Final Fantasy 6 is a traditional turn-based RPG by Squaresoft. In Japan, it was released for the Super Nintendo in April 1994. Later that year in October, it was released in North America as Final Fantasy 3. They changed it from Final Fantasy 6 to Final Fantasy 3 because the original Final Fantasy 2 and 3 were not released in North America. If you're confused, here's a chart to make it clearer:
The price tag for Final Fantasy 3 (SNES) in the North America was $80-90 US! Yes, it's true. Other Squaresoft RPGs had the same price. Regular Super Nintendo games went for around $50 US. To account for inflation in 2020, $80-90 US is around $140-170 US.
In October 1999, Final Fantasy 6 was ported to the Sony PlayStation 1 in a collection that also included a port of Final Fantasy 5. It was called the Final Fantasy Anthology. The games themselves had no changes or enhancements. They're just ROMs running in an emulator. It's not the best emulator either. There are moments of a slowdown in performance and inaccuracy in the sound emulation.
They did add some bonus content. Beautiful CGI animation sequences have been added to the beginning and end of both games. Final Fantasy 6 includes a gallery of CGI images and a database of enemy, boss, and Esper information.
After the release of Final Fantasy 4 Advance & Final Fantasy 5 Advance, in February of 2007 Square-Enix also brought over Final Fantasy 6 Advance. It's pretty much a direct port except for a few new features. There are four new Espers: Leviathan, Gilgamesh, Gigantuar, and Diablos. There's a new dungeon called Dragon's Den and a place called Soul Shrine where you can fight monsters endlessly. There are three new spells: Flood, Valor, and Gravija. There's a bestiary and music screen. The script had been changed to be more true to the Japanese version. Devote RPG fans respect this release's translation to be the best thus far.
Its colors, menus, soundtrack, and sound effects have been modified to fit the Game Boy Advance's hardware. The game had been watered-down. However, this less than desired experience can be improved with the "Restored" version offered in Downloads.
The Final Fantasy VI remake was released for Android in January 2014 then iOS in February 2014. It was later ported to Steam in December 2015. For the most part, the graphics were a touchup. Character sprites were all new, resembling a style you might expect from an RPG Maker game. The more significant foes had their battle sprites redrawn with gorgeous detail. All battle backgrounds were completely redrawn. The menus and battle interface have been reworked for touch on mobile. They made the game easier so that you don't have to grind as much.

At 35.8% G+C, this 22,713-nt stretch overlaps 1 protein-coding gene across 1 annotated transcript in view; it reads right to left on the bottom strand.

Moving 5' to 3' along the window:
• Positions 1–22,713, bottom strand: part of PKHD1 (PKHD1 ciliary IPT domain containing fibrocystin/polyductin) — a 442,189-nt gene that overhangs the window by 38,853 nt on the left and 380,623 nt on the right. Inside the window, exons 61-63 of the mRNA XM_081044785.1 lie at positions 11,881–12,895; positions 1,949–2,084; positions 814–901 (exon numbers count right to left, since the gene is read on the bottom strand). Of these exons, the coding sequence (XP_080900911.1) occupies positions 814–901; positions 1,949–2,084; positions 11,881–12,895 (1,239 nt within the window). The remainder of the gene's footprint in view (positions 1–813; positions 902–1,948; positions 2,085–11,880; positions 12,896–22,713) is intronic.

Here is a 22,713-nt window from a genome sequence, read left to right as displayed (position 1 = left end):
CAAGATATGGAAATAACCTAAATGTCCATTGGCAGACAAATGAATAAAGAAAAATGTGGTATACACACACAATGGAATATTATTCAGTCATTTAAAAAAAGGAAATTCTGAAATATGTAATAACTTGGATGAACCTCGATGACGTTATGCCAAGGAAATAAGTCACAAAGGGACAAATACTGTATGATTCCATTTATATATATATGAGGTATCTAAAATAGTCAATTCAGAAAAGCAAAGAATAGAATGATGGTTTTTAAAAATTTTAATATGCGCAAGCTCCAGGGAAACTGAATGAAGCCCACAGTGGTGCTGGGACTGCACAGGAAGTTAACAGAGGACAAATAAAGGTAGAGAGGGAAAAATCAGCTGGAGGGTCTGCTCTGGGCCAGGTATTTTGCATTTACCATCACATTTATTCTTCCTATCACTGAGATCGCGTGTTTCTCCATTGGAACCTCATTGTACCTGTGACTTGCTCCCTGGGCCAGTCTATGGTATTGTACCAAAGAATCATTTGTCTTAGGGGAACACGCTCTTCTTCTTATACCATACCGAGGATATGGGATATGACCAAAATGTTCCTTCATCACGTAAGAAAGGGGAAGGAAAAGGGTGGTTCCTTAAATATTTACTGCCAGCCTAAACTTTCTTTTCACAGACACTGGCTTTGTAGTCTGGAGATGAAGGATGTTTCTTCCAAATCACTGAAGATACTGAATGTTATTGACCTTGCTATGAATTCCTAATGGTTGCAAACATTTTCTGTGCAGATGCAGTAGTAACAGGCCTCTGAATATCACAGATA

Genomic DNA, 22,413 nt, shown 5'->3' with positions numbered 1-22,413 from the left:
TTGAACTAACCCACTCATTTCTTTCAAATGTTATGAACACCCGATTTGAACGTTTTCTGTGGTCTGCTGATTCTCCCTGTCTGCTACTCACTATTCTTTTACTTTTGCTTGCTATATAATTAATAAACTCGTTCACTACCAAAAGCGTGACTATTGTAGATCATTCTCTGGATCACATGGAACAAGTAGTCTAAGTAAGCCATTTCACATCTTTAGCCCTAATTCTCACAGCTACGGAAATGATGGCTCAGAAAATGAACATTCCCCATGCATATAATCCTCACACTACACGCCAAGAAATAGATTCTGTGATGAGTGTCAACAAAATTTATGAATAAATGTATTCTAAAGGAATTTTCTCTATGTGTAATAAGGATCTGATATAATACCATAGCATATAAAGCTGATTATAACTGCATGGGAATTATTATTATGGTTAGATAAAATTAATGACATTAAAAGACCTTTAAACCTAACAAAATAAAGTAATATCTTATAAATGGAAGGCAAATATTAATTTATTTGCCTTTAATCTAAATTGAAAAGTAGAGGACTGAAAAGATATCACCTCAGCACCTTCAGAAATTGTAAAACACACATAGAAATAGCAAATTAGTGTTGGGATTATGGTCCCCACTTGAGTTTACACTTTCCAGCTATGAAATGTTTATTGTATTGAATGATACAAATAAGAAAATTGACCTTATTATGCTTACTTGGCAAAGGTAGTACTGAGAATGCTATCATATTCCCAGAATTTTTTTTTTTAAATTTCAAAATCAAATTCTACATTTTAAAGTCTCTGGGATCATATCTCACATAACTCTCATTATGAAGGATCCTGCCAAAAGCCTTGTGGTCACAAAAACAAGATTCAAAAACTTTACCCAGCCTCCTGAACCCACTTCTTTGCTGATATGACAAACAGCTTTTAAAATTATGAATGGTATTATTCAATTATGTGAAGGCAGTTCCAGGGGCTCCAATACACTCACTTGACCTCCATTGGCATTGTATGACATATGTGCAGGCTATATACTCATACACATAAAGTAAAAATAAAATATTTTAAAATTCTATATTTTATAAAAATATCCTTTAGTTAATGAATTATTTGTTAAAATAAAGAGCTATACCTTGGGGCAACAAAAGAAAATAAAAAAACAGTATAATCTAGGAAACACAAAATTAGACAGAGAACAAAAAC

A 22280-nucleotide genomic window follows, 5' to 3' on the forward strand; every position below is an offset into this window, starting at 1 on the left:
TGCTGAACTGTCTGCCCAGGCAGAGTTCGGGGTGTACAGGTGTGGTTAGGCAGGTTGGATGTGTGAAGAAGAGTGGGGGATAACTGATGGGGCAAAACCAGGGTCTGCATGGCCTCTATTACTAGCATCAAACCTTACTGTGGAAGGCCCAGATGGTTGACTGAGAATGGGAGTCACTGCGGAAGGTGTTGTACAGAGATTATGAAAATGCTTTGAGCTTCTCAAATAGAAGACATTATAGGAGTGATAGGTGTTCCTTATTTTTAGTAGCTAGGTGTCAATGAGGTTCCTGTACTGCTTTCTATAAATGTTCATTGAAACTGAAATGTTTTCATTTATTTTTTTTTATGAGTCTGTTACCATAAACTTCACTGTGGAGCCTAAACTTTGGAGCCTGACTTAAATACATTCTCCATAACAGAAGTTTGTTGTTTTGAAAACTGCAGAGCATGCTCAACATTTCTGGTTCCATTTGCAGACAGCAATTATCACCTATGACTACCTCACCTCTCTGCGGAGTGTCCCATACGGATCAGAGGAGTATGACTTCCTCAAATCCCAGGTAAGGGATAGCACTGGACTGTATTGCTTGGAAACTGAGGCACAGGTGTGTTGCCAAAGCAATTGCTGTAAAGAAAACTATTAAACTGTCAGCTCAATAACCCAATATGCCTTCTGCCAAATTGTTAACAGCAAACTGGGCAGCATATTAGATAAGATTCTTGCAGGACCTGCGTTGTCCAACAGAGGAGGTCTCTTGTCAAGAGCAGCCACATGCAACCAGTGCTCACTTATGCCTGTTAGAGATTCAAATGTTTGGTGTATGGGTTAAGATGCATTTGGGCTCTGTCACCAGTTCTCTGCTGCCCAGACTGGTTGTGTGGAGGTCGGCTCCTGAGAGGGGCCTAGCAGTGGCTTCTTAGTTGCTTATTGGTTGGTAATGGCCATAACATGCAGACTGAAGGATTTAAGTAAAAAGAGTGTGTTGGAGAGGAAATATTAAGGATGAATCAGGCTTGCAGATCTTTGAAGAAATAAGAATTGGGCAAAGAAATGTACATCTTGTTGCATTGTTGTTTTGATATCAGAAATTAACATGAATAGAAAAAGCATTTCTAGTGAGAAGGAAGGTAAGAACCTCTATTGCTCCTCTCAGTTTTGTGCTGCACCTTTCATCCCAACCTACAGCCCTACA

This remake was not received well by fans. People were displeased with the new look of the sprites. It didn't help that upon the game's initial release it was full of bugs and typos. There was even a bug that crashed the game midway! But overall, Square-Enix didn't leave the fanbase with a good impression.
In an age long since past, a time that we can only imagine, mysterious people were said to hold the power of magic in their souls. All kinds of magic spells of healing and spells of destruction. So amazing was their power that they dominated the known world. No one contested their right to rule. The years passed peacefully. People worked the land, raised their families, and lived their lives contentedly. But as the years ambled by, those in power began to bicker.
First, they quarreled over minor issues, but as their hunger for power grew, so did their fights. As the magic-wielders quietly chose sides in the growing dispute, they began to work on weapons of destruction. Those weapons evolved by way of magic into a frightening group of beasts known as Espers. The coming of the Espers was the beginning of the end. Battle lines were drawn, and the masters of magic faced off. The contentious forces pitted esper against esper in battles that tested magic and violently ripped the world apart. Caught in the middle of a power struggle were the people. The fighting first crept then raced across the country, leaving burned buildings and devastated families in its wake.